Section 37(2) of the FOI Act sets out certain circumstances in which section 37(1) does not apply. I am satisfied that none of those circumstances arise in this case. That is to say, (a) the information contained in the records does not relate solely to the applicant; (b) the third parties have not consented to the release of that information; (c) the information is not of a kind that is available to the general public; (d) the information at issue does not belong to a class of information which would or might be made available to the general public; and (e) the disclosure of the information is not necessary to avoid a serious and imminent danger to the life or health of an individual.

Section 37(5) of the FOI Act provides that a request that would fall to be refused under section 37(1) may still be granted where, on balance:
(a) the public interest that the request should be granted outweighs the right to privacy of the individual to whom the information relates, or
(b) the grant of the information would be to the benefit of the person to whom the information relates.
I am satisfied that the release of the information at issue would not be to the benefit of the individuals concerned and that section 37(5)(b) does not apply.
Section 37(5)(a) - The Public Interest
In relation to paragraph (a), I must consider whether the public interest in granting the request outweighs, on balance, the public interest in protecting the right of privacy of the individuals to whom the information relates.

In considering the public interest test at section 37(5)(a), I have had regard to the judgment of the Supreme Court issued in July 2011 in the case of The Governors and Guardians of the Hospital for the Relief of Poor Lying-In Women v The Information Commissioner [2011] IESC 26 ("the Rotunda case") (available at www.oic.ie). In the judgment, the Supreme Court outlined the approach that the Commissioner should take when balancing the public interest in granting access to personal information with the public interest in upholding the right to privacy of the individual(s) to whom that information relates. Following the approach of the Supreme Court, 'a true public interest recognised by means of a well-known and established policy, adopted by the Oireachtas, or by law' must be distinguished from a private interest for the purpose of section 37(5)(a).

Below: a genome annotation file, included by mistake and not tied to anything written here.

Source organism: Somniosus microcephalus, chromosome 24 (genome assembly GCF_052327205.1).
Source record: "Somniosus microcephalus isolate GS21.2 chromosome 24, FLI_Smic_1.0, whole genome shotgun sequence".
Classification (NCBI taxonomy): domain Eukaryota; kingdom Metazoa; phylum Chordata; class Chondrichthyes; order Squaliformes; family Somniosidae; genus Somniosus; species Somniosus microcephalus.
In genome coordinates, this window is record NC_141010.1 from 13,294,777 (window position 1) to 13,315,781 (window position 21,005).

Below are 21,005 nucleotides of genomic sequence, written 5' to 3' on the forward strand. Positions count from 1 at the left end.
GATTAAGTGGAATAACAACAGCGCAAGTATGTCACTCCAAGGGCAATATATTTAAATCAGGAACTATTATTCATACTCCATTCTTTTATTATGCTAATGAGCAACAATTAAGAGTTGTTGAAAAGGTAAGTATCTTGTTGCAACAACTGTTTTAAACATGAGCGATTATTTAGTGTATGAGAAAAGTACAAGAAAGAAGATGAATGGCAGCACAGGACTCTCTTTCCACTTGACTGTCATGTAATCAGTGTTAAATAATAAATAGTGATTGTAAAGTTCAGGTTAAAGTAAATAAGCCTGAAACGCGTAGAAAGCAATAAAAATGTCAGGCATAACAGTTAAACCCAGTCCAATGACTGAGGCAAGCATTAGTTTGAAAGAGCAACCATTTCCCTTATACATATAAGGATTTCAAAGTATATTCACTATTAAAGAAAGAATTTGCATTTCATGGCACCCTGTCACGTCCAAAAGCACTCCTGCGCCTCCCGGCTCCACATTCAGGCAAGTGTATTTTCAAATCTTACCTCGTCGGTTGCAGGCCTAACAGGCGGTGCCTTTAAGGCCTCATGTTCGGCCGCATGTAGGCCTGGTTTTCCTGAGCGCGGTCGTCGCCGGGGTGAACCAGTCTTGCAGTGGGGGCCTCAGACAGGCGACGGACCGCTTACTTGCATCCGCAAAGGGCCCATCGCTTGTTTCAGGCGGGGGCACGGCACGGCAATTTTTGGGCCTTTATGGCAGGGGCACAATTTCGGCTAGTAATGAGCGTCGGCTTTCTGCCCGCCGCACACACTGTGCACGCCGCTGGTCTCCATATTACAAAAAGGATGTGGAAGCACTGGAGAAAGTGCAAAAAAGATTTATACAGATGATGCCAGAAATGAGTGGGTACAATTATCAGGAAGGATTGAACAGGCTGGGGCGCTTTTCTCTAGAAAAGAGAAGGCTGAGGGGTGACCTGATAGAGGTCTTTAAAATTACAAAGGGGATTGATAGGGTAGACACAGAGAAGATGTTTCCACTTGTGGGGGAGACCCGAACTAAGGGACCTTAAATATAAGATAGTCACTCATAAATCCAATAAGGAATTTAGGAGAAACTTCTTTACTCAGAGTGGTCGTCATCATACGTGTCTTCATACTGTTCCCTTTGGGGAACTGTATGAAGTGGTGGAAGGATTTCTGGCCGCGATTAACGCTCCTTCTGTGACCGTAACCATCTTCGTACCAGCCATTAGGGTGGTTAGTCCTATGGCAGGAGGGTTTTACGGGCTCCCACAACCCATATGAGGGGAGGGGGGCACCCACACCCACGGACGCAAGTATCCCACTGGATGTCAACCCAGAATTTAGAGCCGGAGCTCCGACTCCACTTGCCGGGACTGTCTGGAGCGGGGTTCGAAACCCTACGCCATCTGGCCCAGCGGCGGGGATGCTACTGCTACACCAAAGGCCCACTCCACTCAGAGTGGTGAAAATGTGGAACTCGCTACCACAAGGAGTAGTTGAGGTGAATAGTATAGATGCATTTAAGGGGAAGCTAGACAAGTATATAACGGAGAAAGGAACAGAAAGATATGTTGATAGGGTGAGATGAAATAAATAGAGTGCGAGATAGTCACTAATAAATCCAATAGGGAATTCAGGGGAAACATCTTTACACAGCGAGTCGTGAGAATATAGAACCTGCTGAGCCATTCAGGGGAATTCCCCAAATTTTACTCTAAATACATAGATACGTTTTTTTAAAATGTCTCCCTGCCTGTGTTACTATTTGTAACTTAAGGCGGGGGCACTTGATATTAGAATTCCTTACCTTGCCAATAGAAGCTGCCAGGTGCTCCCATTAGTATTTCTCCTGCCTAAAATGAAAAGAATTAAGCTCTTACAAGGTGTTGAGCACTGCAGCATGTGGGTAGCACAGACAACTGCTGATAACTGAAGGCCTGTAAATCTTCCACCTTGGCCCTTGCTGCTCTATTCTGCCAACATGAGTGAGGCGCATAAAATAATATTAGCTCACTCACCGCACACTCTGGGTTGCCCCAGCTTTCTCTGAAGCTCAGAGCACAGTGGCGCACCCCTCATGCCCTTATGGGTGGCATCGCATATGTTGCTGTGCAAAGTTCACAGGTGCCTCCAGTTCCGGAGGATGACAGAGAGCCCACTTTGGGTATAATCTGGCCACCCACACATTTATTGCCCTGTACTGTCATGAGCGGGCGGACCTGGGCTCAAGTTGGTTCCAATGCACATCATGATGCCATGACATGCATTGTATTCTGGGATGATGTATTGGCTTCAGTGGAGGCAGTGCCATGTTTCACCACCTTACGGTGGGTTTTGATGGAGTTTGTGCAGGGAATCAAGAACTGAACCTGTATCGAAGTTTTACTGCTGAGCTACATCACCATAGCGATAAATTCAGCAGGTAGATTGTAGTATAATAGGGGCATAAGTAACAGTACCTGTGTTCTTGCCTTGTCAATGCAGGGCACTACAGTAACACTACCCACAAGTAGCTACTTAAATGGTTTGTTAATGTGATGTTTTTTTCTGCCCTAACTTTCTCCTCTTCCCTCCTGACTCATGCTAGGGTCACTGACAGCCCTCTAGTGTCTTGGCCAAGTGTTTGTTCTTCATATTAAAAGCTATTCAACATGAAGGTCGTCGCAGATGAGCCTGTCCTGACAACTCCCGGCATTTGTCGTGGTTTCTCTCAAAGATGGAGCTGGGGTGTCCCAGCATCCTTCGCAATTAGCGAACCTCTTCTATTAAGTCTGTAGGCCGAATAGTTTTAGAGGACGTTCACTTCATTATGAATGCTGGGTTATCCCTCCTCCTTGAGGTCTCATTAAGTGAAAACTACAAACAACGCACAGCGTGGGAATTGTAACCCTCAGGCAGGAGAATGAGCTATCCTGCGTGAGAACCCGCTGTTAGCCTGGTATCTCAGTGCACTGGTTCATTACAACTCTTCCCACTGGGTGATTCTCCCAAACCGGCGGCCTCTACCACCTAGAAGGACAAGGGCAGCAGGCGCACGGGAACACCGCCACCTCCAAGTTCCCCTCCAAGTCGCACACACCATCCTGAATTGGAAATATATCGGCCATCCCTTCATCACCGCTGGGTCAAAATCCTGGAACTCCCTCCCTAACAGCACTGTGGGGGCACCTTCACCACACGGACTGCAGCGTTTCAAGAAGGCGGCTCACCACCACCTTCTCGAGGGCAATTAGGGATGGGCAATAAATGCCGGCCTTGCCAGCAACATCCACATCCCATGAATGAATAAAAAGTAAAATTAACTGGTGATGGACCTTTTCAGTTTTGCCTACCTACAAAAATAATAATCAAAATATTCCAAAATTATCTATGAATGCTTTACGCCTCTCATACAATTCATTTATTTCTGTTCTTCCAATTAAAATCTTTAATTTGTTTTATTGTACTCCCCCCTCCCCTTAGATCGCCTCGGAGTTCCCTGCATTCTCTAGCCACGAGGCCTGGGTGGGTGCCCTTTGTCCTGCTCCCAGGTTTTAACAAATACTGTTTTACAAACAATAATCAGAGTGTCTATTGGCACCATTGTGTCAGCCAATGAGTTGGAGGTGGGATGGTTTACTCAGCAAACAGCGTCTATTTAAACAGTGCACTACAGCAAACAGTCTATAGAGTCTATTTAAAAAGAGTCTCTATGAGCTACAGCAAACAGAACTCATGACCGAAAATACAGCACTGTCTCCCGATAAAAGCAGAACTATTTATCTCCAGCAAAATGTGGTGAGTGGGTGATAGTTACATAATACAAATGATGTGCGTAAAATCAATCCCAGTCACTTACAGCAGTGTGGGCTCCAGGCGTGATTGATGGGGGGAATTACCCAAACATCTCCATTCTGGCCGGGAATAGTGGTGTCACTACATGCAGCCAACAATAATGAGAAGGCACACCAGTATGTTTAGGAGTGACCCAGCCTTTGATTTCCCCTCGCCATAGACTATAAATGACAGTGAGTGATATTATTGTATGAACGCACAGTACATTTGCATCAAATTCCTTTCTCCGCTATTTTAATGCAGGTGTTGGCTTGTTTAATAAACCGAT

The FOI Act itself recognises the public interest in ensuring the openness and accountability of public bodies. On the other hand, however, the language of section 37 and the Long Title to the FOI Act recognise a very strong public interest in protecting the right to privacy, which has a Constitutional dimension, as one of the un-enumerated personal rights under the Constitution. Accordingly, when considering section 37(5)(a), privacy rights will be set aside only where the public interest served by granting the request (and breaching those rights) is sufficiently strong to outweigh the public interest in protecting privacy.

In my view, the withheld information which the records contain is inherently private. I cannot identify a public interest which would override the Constitutional rights to privacy of the third parties to whom the records relate. It seems to me that the public interest in enhancing the transparency and accountability of the HSE in its dealings with the applicant has been served to a large extent by the release of the majority of the records held. I therefore find that section 37(5)(a) does not apply in the circumstances and that the withheld information in the records is exempt under section 37(1) of the FOI Act.

I am satisfied that all of the withheld information is either personal information relating to individuals other than the applicant, or personal information relating to the applicant that is inextricably linked to the personal information of other individuals. Accordingly, I find that sections 37(1) and 37(7) of the Act apply to the records.
Having found section 37(1) to apply to all the records, I do not find it necessary to consider the decision of the HSE to exempt certain records on the basis of section 35(1)(a).

Decision

Having carried out a review under section 22(2) of the Freedom of Information Act 2014, I hereby affirm the decision of the HSE to refuse access to part of record 197, on the basis that section 31(1)(a) of the FOI Act applies. I also affirm the decision of the HSE to refuse access to the remaining records in full and in part, on the basis of sections 37(1) and 37(7) of the FOI Act, since the withheld information concerns the personal information of third parties and other individuals which is inextricably linked to the personal information of the applicant. I annul its decision to effectively refuse access to further records identified during the course of this review and I direct the HSE to undertake a fresh decision making process on those records.

Appeal

Section 24 of the FOI Act sets out detailed provisions for an appeal to the High Court by a party to a review, or any other person affected by the decision. In summary, such an appeal, normally on a point of law, must be initiated not later than four weeks after notice of the decision was given to the person bringing the appeal.

Elizabeth Dolan
Senior Investigator